This becomes more apparent after he championed Hamas and delivered a public roasting to Israeli President Shimon Peres in 2009 at Davos, during which he accused Israel of being an adept killer of Palestinian children.

Erdogan turned into the darling of Arab streets overnight after that, but Arab regimes — always wary of Turkish interferences in the region — were less than pleased to see a non-Arab Turkey trying to grab their thunder.

Nevertheless, Arab regimes — unlike most Balkan countries — were mostly reticent about their Ottoman past until recently. That seems to be changing now.

“Kingdoms of Fire” appears to be an answer to major Turkish productions like “Resurrection: Ertugrul” or “The Magnificent Century,” which glorify the Ottoman Empire and continue to be widely watched on Netflix in the Middle East.

Meanwhile, soaps depicting modern-day Turkey and especially relations between men and women are also highly popular in the Arab world, much to the annoyance of Saudi Arabia’s ultra-conservative Wahhabi establishment.

Although “Kingdoms of Fire” has received much praise across the MENA region, some Arab voices have spoken out against it, accusing it of distorting history. Not surprisingly, these voices are mostly in Qatar, which is the only Arab country Turkey has solid ties with today.

“Kingdoms of Fire,” which is listed as the largest Arab production of 2019, has all the trappings of the modern film industry. It includes lavish costumes and well-choreographed war scenes. As such, it appears to be an answer to equally lavish Turkish productions that glorify Ottomans.

This series can also be taken as a sign of the growing political, cultural and military threat that Arab regimes perceive from Turkey since the failed Arab Spring.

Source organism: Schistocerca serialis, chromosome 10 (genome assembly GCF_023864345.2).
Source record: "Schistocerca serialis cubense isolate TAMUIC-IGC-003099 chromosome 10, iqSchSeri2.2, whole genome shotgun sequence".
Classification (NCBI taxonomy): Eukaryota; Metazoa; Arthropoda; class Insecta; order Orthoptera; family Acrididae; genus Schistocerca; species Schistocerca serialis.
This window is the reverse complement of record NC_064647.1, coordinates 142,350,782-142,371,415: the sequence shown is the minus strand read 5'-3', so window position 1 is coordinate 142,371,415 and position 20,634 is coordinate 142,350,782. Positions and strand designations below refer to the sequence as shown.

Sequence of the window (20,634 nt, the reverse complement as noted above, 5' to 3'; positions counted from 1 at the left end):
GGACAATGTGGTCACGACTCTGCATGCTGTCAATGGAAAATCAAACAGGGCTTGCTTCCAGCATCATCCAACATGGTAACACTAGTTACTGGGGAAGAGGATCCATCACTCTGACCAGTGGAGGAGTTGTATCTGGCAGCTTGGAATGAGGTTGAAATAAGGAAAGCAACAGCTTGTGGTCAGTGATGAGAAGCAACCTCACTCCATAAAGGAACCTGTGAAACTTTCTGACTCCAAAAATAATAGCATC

MBC network, which is listed as the “largest private free-to-air satellite broadcasting company in the Middle East and North Africa region,” announced in March 2018 it had been instructed to ax Turkish programming from its channels.

Turkey’s unqualified support of the Muslim Brotherhood and its castigation of the 2013 Saudi-backed coup in Egypt that toppled Erdogan’s close friend and fellow-Islamist Mohammed Morsi were the initial catalysts of the animus between Ankara and Arab capitals.

Meanwhile, the murder of Khashoggi in Istanbul in October 2018 by operatives close to Saudi Crown Prince Mohammed bin Salman further escalated tensions between Turkey and Saudi Arabia.

Erdogan continues to bemoan the fate of Morsi, who died while in custody in Cairo last June. He brought the topic up angrily at the United Nations General Assembly last September. Erdogan also continues to champion justice for Khashoggi at every opportunity that presents itself.